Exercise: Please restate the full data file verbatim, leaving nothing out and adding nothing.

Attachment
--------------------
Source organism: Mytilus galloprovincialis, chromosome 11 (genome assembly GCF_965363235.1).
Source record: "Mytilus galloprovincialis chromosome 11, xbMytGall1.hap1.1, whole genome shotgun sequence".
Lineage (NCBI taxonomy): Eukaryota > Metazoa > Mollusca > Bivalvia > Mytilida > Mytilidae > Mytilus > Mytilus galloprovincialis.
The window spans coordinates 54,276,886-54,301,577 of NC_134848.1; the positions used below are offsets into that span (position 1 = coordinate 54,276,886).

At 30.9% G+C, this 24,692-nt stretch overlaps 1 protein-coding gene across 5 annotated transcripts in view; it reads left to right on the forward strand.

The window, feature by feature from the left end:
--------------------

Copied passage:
Source organism: Mytilus galloprovincialis, chromosome 11 (genome assembly GCF_965363235.1).
Source record: "Mytilus galloprovincialis chromosome 11, xbMytGall1.hap1.1, whole genome shotgun sequence".
Lineage (NCBI taxonomy): Eukaryota > Metazoa > Mollusca > Bivalvia > Mytilida > Mytilidae > Mytilus > Mytilus galloprovincialis.
The window spans coordinates 54,276,886-54,301,577 of NC_134848.1; the positions used below are offsets into that span (position 1 = coordinate 54,276,886).

At 30.9% G+C, this 24,692-nt stretch overlaps 1 protein-coding gene across 5 annotated transcripts in view; it reads left to right on the forward strand.

The window, feature by feature from the left end: